Kenya's Safaricom profit jumps, sees higher free cash flow - CNBC Africa

Kenya's Safaricom profit jumps, sees higher free cash flow


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Safaricom CEO, Bob Collymore

This will be driven by higher usage across its products and services, the company said on Monday.

The company said it would continue next year to return the bulk of excess cash to shareholders.

Safaricom, which is 40 percent owned by Britain's Vodafone, reported a 23.8 percent rise in annual core profits for the just concluded financial year and raised its dividend by 52 percent to 0.47 shillings per share.

It has previously cited a lack of acquisition opportunities as one reason for paying out so much in dividends, although it has won conditional regulatory approval, along with the local unit of Bharti Airtel to buy Kenya's No. 3 network Yu.

Safaricom gave the market a free cash flow guidance for this year of about 26 billion shillings, driven by higher demand for its services, including money transfer service M-Pesa.


"Voice (revenue growth) is still there. We are still not one of those people who are saying 'voice is dead'," Bob Collymore, Safaricom's CEO told Reuters after an investor briefing.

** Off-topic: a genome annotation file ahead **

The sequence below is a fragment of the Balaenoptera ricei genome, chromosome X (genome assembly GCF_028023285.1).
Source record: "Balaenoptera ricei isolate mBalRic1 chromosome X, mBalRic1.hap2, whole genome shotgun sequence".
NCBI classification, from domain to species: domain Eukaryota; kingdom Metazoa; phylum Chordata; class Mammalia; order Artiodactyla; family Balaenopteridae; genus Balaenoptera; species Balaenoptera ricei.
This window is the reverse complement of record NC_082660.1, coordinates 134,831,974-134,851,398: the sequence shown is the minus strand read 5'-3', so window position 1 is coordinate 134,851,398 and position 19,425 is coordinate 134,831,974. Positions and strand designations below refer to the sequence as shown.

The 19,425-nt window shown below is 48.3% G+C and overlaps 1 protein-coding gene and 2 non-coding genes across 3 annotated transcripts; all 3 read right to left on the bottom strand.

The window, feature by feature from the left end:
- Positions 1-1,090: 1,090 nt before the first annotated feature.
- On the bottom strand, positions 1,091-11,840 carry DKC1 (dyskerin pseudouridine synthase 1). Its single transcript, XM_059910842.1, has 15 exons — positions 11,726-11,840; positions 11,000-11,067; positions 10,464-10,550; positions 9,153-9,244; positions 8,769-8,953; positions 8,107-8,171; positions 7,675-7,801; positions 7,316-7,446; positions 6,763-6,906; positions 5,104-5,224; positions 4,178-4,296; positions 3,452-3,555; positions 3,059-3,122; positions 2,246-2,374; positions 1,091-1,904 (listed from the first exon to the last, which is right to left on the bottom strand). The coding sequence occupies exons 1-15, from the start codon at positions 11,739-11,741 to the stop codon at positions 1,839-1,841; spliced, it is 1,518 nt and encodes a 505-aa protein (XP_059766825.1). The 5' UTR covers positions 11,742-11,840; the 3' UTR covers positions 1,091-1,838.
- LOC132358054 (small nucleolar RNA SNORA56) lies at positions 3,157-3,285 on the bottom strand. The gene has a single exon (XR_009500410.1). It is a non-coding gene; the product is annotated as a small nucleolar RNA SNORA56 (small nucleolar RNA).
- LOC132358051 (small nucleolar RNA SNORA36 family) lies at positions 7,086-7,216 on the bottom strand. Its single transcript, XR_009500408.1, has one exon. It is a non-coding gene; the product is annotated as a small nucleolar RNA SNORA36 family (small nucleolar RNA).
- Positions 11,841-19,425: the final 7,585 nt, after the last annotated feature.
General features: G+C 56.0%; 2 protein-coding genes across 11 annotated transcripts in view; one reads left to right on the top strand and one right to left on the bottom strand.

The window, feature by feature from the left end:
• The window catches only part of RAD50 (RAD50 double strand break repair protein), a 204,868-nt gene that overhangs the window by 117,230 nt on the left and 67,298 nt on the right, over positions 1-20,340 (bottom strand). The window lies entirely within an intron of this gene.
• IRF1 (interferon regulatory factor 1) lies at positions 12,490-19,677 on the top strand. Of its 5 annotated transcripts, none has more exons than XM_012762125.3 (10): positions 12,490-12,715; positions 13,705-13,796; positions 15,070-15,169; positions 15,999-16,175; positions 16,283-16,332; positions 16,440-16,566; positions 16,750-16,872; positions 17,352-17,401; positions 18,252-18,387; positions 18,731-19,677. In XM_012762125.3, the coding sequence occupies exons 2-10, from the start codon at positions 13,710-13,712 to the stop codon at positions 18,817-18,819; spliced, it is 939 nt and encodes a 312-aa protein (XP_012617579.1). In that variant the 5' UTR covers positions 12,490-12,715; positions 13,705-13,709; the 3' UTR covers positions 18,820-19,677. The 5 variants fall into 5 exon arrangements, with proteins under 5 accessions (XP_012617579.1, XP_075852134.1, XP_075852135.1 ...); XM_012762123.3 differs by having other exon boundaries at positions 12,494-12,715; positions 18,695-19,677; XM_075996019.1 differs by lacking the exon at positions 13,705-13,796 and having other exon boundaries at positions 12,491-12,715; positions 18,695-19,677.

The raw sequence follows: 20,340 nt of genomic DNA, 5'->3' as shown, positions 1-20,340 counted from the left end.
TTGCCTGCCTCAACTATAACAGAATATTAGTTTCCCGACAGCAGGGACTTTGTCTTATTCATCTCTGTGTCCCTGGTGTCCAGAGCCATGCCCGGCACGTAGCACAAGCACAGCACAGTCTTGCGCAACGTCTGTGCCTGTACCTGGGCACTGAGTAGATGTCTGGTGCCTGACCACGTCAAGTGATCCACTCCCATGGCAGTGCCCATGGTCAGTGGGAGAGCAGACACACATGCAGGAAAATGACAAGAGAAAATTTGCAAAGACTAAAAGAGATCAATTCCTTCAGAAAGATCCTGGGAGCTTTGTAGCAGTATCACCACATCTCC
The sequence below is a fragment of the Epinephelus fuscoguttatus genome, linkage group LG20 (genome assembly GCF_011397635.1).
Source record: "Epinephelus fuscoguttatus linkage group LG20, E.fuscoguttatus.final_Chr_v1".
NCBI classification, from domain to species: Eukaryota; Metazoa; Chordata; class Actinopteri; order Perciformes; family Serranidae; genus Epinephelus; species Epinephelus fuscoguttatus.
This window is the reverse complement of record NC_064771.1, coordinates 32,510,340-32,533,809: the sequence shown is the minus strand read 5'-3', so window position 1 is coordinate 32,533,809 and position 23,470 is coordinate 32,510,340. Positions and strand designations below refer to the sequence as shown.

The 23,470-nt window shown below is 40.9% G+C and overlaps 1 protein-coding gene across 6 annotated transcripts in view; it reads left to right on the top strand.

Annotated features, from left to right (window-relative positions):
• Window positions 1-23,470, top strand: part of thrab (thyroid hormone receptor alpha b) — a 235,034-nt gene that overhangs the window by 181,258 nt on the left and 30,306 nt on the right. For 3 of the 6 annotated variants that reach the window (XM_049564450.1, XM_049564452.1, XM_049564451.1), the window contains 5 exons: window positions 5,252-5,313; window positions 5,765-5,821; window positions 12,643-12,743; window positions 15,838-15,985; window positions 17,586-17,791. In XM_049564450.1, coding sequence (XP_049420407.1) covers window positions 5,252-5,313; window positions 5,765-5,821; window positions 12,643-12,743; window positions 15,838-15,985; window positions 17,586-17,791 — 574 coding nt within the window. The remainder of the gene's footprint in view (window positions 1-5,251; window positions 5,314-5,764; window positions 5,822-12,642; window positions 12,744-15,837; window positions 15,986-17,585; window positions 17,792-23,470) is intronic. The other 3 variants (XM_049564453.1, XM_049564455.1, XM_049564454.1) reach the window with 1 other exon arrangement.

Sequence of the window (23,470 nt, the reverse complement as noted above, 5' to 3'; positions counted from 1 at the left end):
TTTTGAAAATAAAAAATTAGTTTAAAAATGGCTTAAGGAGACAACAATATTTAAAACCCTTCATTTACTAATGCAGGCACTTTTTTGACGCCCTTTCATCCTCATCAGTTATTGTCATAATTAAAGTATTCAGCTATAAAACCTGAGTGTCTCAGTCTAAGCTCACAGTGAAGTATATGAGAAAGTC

Revenue from voice services, which accounts for 60 percent of the company's total revenues, grew by 12 percent to 86.3 billion shillings, Safaricom said.

Non-voice revenue, from services like Internet access, short messages and money transfer, rose by 28 percent, driving the total revenue higher by 16 percent.

The company said it expected the growth to continue due to the diversity of the products and services as well as investments in the network that have led to quality improvements over the years.

"People are finding there is a relevance in the products," said John Tombleson, the company's chief financial officer.

Safaricom, which has 21.6 million users or 67.9 percent of the market, enjoys the widest network coverage in Kenya, east Africa's largest economy.

Earnings before interest, tax, depreciation and amortisation (EBITDA) rose 23.8 percent to 60.9 billion shillings ($700 million) in the year ended March 31 from 49.2 billion the year before.

Safaricom pledged to contain cost rises to maintain the EBITDA margin, which improved by 2.5 percentage points to 42.12 percent, above the 40 percent average for top global operators.

Earnings per share rose 29.55 percent to 0.57 shillings, the company said.

The results were released after the stock market had closed. Safaricom shares have doubled in the past year as earnings and dividends have increased and as Kenyan stocks have attracted more international investors.